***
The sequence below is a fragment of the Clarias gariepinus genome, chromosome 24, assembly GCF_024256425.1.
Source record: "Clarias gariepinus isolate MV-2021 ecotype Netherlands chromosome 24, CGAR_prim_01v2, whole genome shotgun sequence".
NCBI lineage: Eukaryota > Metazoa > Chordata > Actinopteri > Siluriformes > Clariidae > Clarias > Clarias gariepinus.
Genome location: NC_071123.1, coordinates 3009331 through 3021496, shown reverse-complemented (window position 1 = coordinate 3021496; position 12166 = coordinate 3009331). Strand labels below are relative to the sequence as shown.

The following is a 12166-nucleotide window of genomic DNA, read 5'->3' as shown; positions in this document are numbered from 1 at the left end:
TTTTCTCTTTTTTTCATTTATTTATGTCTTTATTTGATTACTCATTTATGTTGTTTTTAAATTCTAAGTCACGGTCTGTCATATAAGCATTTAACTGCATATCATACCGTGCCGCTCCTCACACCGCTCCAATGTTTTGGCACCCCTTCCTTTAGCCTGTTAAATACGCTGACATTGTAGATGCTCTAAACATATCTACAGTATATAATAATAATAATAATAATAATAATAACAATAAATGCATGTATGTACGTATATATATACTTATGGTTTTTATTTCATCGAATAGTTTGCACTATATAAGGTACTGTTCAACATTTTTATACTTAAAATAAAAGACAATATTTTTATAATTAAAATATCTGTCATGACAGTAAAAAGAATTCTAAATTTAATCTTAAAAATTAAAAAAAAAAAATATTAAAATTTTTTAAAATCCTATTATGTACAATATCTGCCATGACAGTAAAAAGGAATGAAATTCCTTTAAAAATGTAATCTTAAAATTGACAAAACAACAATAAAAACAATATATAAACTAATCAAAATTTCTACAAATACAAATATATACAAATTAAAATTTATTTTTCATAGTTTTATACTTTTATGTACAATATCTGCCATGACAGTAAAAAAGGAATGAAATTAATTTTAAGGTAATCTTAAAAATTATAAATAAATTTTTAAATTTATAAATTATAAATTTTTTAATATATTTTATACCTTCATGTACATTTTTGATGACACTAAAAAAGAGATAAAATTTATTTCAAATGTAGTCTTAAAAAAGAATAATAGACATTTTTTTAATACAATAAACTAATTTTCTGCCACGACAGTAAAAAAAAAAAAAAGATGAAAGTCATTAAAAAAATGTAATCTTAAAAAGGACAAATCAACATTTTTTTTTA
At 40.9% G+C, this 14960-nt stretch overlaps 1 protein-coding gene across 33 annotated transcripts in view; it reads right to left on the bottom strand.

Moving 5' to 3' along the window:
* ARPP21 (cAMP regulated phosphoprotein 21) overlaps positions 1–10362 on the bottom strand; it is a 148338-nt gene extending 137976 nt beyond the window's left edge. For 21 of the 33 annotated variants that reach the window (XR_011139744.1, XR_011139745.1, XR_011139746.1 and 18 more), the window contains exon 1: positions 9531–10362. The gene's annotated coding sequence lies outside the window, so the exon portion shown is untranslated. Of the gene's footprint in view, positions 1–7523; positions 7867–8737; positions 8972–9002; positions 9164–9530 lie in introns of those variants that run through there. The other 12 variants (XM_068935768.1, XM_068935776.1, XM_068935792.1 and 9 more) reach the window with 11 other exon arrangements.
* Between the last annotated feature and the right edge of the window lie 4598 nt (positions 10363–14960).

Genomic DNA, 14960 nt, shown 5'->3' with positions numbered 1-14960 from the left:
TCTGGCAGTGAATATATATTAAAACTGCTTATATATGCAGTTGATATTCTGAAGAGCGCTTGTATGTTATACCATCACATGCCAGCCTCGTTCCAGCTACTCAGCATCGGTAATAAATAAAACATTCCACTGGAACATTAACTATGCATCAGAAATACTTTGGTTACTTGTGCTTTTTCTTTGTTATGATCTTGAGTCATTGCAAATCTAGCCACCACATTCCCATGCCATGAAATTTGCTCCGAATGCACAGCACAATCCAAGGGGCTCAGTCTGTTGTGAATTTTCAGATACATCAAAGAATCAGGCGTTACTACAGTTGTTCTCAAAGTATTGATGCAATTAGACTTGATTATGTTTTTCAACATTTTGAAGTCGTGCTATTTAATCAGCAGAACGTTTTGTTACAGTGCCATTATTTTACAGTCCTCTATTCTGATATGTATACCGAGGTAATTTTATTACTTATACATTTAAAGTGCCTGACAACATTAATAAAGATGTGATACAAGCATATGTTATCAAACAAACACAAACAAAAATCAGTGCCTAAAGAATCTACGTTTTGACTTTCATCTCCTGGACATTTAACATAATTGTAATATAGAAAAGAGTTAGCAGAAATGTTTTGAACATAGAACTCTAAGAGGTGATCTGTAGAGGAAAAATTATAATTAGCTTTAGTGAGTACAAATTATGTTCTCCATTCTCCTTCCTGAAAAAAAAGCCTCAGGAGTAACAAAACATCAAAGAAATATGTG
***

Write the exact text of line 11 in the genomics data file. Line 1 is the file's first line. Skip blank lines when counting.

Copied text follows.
Genomic DNA, 14960 nt, shown 5'->3' with positions numbered 1-14960 from the left: